Anna Lisa Raya is deputy editor of AwardsLine.

Leonardo DiCaprio Wolf of Wall StreetThe Wolf Of Wall StreetMartin Scorsese’s adaptation of Jordan Belfort’s memoir, starring Leonardo DiCaprio — is a wild and crazy ride that had its own wayward journey to the big screen. Helping keep things on track was producer Emma Tillinger Koskoff, who rose from executive assistant to president of production for Scorsese’s Sikelia Productions. She credits her ascent to her ability to communicate with the perfectionist director in a kind of shorthand. “Do I feel like I could handle anybody after having worked with him for so long? Sure,” she says. “He is the maestro.”

AwardsLine: How did The Wolf Of Wall Street finally get off the ground?
Emma Tillinger Koskoff: Alexandra Milchan got the book rights and then she engaged Terence Winter to write the screenplay. They brought it to Leo (DiCaprio) at a time when he had a deal with Warner Bros., in 2007. AwardsLineThen Leo brought it to Marty (Scorsese), and they began developing it. For whatever reason, the film went into turnaround at Warners. The film came back, fortuitously, right when Marty finished Hugo and he was looking for his next movie. Eventually, it all came together through Red Granite Pictures. They came in with Joey McFarland and scooped it up from Warner Bros., fully financed it and took it first to Paramount, which wanted to distribute it.

AwardsLine: What attracted you to the story?
Koskoff: It’s a classic roller coaster ride. It’s hilariously funny. Jonah (Hill) and Leo are hilariously funny together. The film is sexy, it’s scary, it’s infuriating, it’s wildly disturbing and it’s exciting all at the same time. The breadth of emotion that you go through watching this film is incredible.

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AwardsLine: It was a big-scale production, with a big cast. What were the initial budget talks like and where did you end up?
Wolf of Wall Street Emma Tillinger Koskoff Koskoff: You know, we ended up at a very comfortable and generous budget. The scope of the movie had to work within those parameters, and we had to make compromises to get the story told. The pace of the movie is that typical Scorsese-staccato pacing, like Goodfellas. Sometimes we shot two or three locations in a day, so that was challenging. I’m delighted to report that we stayed on budget and we stayed on time, and I think Marty got everything he wanted.

AwardsLine: Was there any scene from the book that was too big or outlandish to make due to your budget parameters?
Koskoff: At one point, when Jordan is at the height of his insanity, he insists on sailing his yacht in bad weather and he sinks his ship, which was important. Marty really wanted to illustrate the height that he had come to, that disregard for everything and everyone around him. And that was challenging because then you get into special effects with the storm sequences.

AwardsLine: Was there a conscious effort to get this movie made in the current economic climate or was it just a coincidence?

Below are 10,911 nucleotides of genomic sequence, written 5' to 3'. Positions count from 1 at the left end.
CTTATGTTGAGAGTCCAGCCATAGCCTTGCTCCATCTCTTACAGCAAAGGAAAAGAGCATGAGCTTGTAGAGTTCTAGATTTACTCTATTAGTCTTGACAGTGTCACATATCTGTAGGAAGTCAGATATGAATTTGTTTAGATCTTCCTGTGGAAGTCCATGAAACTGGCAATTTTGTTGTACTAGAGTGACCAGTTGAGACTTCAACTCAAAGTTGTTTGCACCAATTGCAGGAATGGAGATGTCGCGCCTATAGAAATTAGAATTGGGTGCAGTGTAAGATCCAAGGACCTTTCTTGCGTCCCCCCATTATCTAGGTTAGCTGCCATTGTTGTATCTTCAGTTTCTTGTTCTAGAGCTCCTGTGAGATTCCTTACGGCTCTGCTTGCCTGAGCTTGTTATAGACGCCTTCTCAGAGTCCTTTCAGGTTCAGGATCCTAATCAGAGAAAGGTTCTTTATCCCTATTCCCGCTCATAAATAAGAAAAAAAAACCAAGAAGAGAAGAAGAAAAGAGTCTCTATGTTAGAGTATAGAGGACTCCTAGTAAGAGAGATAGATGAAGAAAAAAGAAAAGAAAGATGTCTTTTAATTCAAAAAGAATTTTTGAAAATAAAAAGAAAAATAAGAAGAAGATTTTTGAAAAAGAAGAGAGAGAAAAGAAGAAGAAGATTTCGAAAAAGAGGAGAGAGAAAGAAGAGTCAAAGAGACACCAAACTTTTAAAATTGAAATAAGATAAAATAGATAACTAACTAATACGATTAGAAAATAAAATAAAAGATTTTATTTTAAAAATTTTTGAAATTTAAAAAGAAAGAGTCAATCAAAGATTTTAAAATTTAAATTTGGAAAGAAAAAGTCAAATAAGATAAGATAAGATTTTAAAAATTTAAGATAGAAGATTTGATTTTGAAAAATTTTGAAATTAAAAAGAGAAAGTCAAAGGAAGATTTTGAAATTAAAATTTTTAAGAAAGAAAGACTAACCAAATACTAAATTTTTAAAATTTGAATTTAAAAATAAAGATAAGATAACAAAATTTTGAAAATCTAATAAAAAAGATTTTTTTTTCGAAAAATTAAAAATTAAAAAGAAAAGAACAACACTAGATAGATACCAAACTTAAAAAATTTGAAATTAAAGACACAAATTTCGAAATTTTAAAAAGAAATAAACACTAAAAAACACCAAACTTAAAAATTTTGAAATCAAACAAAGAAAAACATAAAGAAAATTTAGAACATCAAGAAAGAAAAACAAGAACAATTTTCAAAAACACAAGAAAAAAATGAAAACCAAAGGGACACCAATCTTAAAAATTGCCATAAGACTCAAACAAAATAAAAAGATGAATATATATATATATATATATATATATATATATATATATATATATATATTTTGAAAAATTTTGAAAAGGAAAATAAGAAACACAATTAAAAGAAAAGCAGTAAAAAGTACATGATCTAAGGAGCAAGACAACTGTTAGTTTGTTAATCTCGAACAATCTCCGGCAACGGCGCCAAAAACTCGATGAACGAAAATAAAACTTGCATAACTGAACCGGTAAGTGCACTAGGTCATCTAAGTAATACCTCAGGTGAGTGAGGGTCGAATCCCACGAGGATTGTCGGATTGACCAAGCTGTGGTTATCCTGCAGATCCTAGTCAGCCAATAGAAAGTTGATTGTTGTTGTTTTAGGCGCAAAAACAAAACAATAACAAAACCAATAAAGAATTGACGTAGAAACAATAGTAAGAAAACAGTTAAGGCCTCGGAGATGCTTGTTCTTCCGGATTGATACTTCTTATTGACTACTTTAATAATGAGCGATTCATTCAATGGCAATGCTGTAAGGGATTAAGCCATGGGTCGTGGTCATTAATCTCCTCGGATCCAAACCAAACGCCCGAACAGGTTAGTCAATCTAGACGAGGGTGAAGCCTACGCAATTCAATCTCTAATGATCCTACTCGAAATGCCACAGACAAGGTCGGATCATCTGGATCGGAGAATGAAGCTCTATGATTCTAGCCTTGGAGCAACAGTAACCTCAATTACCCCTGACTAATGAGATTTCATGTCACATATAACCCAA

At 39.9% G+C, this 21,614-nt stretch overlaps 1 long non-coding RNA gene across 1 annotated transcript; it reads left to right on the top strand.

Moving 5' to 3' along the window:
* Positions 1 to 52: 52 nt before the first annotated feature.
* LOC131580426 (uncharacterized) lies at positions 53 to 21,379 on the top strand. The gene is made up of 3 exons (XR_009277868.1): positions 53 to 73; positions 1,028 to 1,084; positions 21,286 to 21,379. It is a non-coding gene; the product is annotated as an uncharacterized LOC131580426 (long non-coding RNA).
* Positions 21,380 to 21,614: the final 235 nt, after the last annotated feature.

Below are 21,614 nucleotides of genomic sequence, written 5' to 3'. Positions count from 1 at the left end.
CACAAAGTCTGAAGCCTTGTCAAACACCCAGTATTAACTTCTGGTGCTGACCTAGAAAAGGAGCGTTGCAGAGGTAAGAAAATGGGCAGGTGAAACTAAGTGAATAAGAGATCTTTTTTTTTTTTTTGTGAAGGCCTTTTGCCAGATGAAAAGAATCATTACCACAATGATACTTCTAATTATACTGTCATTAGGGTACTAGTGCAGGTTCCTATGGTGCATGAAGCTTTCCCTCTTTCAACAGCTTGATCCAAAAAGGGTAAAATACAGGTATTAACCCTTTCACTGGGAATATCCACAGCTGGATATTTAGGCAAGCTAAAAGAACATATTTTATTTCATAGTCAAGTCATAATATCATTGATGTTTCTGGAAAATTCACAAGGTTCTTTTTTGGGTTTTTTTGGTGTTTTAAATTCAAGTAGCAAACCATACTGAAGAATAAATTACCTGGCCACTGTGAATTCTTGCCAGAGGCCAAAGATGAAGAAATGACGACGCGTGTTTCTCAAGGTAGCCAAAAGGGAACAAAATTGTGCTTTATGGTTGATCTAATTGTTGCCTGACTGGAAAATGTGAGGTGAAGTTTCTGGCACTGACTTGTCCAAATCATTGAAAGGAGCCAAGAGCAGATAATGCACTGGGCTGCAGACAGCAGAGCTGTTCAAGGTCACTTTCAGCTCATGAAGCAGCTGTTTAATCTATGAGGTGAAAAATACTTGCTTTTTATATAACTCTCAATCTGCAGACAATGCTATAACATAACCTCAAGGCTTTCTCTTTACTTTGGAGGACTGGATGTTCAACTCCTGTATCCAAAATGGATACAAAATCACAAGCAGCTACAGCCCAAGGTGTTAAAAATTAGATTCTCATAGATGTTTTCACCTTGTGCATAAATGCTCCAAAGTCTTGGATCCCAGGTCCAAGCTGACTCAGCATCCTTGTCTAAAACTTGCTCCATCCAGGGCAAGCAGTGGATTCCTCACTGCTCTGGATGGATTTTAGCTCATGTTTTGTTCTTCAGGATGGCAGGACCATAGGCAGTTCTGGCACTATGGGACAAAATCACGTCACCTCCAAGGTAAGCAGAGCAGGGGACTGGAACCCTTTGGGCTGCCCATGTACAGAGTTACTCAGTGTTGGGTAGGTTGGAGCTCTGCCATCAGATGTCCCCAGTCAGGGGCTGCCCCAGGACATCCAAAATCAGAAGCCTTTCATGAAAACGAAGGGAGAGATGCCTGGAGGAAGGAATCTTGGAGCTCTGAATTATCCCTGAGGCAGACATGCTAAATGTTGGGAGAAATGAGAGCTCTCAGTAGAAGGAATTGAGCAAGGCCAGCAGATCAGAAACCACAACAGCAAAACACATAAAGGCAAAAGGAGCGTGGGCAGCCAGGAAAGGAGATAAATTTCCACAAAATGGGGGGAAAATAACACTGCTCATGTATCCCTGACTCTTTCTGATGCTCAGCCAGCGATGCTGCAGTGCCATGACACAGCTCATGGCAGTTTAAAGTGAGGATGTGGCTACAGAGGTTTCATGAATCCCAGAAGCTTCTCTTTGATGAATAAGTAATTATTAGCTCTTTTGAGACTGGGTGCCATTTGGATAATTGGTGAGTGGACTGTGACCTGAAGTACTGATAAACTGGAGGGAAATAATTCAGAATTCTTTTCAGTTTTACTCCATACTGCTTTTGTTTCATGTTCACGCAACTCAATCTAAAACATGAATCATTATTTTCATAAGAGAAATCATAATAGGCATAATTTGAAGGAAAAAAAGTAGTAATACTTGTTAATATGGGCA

Koskoff: Whether it was on purpose or not, the timing really couldn’t be better. Society as a whole is completely fed up with the financial system, one that allows for unscrupulous behavior. And the shock and paralyses of it all has evolved into action. I think this film is going to keep that momentum going and really keep the dishonest behavior on the forefront of everyone’s mind.

Related: ‘Wolf Of Wall Street’s Leonardo DiCaprio On Creating Fact-Based Black Comedy Without Glorifying Crooks

AwardsLine: DiCaprio is a politically minded actor and a lot of the work he’s done has some message of wayward behavior being rectified. How would you characterize Jordan Belfort’s comeuppance?
The Wolf of Wall StreetKoskoff: The character that (DiCaprio) plays grew up in middle-class Queens. There was no silver spoon or Ivy League education, but he was hungry. It’s not just a portrait of a con man; the movie and the book both make a powerful statement about ambition and the American dream. The movie starts with this smart and beautiful young man working toward ethically achieving the American dream, but he becomes so consumed with the lifestyle and the greed that it ultimately takes him down.

AwardsLine: What is your collaborative process with Scorsese like?
Koskoff: I’ve had the incredibly privileged opportunity to work with this man for 11 years. He’s my mentor, he’s my teacher, he’s a huge support. I’m there to sort of facilitate all his needs with prep and production and development. I’m lucky to be at the apex, the highest level of art in the world.

AwardsLine: What was it like working with DiCaprio as a producer and the star of the film?
Koskoff: He was more involved in the producing side than ever before. I have worked with him on every Marty movie except The Aviator, so I’ve seen his growth and transition. He was somebody I would go to when I’d run into production issues. He was always there, waiting to problem solve while tackling this performance. His (acting) talent is not studied or learned, it’s innate. He’s had this project since 2007 so he’s been studying and connecting with Jordan that entire time. It’s one of the bravest performances of all time.

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